I made a full fledged go for it, stalling in corners and examining old lamp shades, rifling through yellowed pages of beautifully bound books, staring lustily at books sold in elegant piles with faded roses atop them, card boxes from the 1920s, samovars from the 19th century, copper cider measures. Wait, what was an otter doing here? A donation from the Leicester museum? That might sit for an eternity inside the shop. I would have to make someone buy That if I had any plans of acquiring this treasure trove of a shop.

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Nifty little chest of drawers
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The dilemmas of every writer he spoke for in the introductory lines. John Bunyan in The Pilgrim’s Progress.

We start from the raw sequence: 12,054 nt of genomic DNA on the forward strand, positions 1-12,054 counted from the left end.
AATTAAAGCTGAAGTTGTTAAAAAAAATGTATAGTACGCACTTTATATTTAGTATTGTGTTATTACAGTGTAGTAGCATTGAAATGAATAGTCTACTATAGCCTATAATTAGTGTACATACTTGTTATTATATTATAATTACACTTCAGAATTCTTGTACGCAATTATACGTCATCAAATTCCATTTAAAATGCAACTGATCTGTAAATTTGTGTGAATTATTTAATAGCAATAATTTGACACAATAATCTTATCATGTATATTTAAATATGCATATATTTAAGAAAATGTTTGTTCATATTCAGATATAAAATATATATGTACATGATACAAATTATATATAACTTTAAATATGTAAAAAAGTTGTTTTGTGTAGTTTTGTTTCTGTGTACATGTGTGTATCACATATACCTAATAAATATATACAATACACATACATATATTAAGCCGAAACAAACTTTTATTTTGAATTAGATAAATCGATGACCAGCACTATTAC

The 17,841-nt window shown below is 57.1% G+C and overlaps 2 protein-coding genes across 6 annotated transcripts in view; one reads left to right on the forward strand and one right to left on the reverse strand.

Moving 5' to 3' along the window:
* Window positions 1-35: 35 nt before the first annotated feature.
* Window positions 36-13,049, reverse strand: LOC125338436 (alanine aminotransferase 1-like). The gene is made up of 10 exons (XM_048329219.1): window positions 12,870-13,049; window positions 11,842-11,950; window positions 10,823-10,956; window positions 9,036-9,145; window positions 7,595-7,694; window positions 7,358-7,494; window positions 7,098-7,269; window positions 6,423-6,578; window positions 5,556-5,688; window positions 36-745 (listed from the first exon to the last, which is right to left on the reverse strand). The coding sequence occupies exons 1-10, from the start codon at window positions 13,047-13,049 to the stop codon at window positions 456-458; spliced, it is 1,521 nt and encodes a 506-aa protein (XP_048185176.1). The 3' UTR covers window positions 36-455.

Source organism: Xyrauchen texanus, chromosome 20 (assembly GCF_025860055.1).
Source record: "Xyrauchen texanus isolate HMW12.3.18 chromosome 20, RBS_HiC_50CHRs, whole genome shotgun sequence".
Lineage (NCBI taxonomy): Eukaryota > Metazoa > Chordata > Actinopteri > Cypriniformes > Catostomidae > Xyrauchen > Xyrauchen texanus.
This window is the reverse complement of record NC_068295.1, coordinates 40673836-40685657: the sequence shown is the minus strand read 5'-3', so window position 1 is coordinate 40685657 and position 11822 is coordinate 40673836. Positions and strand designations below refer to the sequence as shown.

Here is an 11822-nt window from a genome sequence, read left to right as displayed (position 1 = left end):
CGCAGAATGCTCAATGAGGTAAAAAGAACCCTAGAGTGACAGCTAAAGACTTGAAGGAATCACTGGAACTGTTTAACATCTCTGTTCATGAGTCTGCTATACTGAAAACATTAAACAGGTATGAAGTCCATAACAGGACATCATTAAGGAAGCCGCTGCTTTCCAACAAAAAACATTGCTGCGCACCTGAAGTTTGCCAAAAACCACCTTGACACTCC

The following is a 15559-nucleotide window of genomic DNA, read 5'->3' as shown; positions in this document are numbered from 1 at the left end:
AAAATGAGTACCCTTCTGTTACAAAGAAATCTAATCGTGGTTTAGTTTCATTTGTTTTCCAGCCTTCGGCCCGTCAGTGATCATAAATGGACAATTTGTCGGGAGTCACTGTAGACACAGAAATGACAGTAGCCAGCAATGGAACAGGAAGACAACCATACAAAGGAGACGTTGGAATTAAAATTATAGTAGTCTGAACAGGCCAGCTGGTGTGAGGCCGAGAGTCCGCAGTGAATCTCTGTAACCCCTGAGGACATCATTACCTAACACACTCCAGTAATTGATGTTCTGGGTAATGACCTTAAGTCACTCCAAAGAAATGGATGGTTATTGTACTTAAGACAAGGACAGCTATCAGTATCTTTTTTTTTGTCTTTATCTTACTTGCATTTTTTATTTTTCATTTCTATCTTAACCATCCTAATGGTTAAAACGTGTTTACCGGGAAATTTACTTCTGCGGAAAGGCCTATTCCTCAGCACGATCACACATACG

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Could we get a truck to carry these back home?
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A French card game from the ’20s
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Rusted lanterns. They remind me of the ones we used in my childhood home in Calcutta. They used to shed some light during extensive dark evenings of power cuts.
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See what I mean?
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Exotica
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Isn’t this lampshade so lovely?
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Why would anyone want to spend money on an otter snarling at them?
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A copper samovar circa 1800 as the tag says

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Warm corners, pipe-chugging-and-letter-perusing old men and cider measures